The electrical signal input to the video processor 22 is delivered through a first level detection means 23 to one of the input terminals of a first comparator means 24. The first level detection means 23 detects the output level corresponding to the level of the electrical signal. The electrical signal derived from the first level detection means 23, serving as a brightness information signal and applied to one of the input terminals of the first comparator means 24, is compared with a reference signal Vr1 applied to the other input terminal of the comparator means 24, whereby the brightness of the object image represented by the electrical signal is compared with a reference brightness represented by the reference signal Vr1. The output from the first comparator means 24, serving as a light quantity control signal, is delivered to a light control means 4 which is disposed between the lamp 3 and the lens 5 so as to control the opening of the iris thereby controlling the quantity of the light passed to the lens 5. More specifically, when the level of the electrical signal input to the first comparator means 24 is higher than the level of the reference signal Vr1, i.e., when the object image is brighter than the reference brightness, the iris opening is decreased to reduce the quantity of light by an amount corresponding to the difference in the brightness. Conversely, when the object image is darker than the reference brightness, the light control is conducted such as to increase the quantity of the light.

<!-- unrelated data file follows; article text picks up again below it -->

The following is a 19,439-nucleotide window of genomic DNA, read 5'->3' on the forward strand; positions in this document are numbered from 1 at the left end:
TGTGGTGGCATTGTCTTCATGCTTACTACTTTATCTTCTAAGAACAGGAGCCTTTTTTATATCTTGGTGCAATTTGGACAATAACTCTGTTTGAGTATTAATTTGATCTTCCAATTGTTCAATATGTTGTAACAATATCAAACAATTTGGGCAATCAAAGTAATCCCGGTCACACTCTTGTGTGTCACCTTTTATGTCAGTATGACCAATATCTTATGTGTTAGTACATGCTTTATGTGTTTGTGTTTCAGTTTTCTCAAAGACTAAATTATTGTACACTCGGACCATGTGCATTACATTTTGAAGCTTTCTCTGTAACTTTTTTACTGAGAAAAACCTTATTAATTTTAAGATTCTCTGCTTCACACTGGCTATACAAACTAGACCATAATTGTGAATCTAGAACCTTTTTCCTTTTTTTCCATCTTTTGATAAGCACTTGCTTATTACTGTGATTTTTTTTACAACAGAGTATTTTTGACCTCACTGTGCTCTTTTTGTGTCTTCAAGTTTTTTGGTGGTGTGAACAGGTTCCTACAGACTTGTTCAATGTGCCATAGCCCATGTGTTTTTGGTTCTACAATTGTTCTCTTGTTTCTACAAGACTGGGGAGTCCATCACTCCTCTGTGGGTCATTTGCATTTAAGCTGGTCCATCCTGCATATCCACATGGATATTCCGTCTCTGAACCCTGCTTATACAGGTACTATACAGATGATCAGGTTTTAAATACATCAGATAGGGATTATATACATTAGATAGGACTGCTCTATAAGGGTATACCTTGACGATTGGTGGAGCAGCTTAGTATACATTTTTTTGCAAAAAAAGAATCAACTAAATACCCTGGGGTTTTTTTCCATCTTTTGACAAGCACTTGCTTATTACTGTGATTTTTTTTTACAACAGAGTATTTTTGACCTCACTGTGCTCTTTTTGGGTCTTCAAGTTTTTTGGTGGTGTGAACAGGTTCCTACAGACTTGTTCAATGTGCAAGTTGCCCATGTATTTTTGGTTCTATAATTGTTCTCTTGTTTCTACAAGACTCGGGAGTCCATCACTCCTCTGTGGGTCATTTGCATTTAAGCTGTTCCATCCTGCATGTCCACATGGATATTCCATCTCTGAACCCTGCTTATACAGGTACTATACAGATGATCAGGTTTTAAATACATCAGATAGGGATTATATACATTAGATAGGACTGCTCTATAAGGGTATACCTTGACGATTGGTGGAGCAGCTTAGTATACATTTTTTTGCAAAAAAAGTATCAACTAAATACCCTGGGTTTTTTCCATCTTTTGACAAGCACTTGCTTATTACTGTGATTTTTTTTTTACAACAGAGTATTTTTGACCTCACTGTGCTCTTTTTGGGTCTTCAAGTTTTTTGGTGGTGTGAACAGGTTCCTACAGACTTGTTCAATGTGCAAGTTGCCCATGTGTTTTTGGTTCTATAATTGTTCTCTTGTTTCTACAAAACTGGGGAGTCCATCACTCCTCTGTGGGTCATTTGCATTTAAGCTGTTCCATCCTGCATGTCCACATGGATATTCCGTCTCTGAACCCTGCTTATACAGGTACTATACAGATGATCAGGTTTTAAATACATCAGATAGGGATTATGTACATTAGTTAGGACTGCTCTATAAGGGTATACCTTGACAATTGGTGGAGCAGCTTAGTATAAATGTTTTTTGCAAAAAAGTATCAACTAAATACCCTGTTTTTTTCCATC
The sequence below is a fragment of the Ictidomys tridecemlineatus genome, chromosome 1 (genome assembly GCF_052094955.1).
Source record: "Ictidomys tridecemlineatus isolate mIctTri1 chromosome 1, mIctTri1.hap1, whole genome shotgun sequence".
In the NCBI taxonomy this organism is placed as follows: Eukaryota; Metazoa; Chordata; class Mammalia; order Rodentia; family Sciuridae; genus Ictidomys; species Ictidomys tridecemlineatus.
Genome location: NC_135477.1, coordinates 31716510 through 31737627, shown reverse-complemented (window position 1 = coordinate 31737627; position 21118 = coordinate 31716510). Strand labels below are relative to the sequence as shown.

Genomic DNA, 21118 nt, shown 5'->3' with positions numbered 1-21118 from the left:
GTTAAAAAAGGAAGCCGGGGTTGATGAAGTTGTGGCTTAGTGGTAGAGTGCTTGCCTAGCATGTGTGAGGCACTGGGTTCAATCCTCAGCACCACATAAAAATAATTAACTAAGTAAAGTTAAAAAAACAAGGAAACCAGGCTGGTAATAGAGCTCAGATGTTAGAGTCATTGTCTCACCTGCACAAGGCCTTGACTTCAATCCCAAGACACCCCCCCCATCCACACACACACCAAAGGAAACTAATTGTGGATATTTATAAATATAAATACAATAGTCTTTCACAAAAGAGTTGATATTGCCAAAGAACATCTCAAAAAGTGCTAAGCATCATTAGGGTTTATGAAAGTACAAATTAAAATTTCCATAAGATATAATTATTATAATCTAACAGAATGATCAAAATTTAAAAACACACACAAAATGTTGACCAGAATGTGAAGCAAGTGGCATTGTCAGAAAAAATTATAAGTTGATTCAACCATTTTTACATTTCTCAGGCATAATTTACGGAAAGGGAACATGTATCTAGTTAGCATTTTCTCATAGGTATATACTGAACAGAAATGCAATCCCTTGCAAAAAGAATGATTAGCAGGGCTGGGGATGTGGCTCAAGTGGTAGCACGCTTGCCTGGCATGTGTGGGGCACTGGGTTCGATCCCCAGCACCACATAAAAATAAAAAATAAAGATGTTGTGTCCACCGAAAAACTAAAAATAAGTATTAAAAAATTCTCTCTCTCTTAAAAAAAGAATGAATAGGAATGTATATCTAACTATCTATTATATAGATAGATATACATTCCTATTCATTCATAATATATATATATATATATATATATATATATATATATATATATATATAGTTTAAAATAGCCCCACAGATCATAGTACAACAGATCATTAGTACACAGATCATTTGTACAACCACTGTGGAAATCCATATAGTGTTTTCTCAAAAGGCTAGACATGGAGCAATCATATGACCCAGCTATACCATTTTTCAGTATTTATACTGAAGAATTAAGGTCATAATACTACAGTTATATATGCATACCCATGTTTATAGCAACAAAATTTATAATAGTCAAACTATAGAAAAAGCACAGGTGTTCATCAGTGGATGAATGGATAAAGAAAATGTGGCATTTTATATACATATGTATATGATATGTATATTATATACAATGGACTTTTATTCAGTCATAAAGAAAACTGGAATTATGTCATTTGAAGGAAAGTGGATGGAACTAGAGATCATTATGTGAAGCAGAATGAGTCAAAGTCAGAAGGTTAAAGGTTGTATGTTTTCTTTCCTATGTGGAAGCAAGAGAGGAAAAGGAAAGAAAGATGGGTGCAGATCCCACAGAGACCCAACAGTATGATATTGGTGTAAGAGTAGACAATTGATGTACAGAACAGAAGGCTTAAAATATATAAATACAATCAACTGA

Thus, the light quantity control is executed in three steps: namely, (a) picking up the change in the intensity of the light reflected by the object, (b) detecting the change in the light intensity as a change in the output from the SID 19 and (c) controlling the change in the output as a change in the light quantity. These steps (a), (b) and (c) are executed in a closed loop sequentially and cyclically and the automatic light control (ALC) function is performed upon completion of each cycle in accordance with the change in the light reflected from the object, so as to optimally control the quantity of the illuminating light.

Thus, the level of the output from the amplifier 21 is controlled by the ALC function and is input to a signal processing circuit 27 through a variable gain amplifier 26. The signal processing circuit 27 is capable of temporarily storing the sequential red, green and blue signals and reading these signals simultaneously so as to form simultaneous red, green and blue signals. Then, suitable correcting operations such as gamma correction are executed on the simultaneous signals and the thus processed simultaneous signals are delivered to a TV monitor 28, whereby a color image of the object is formed on the TV monitor 28.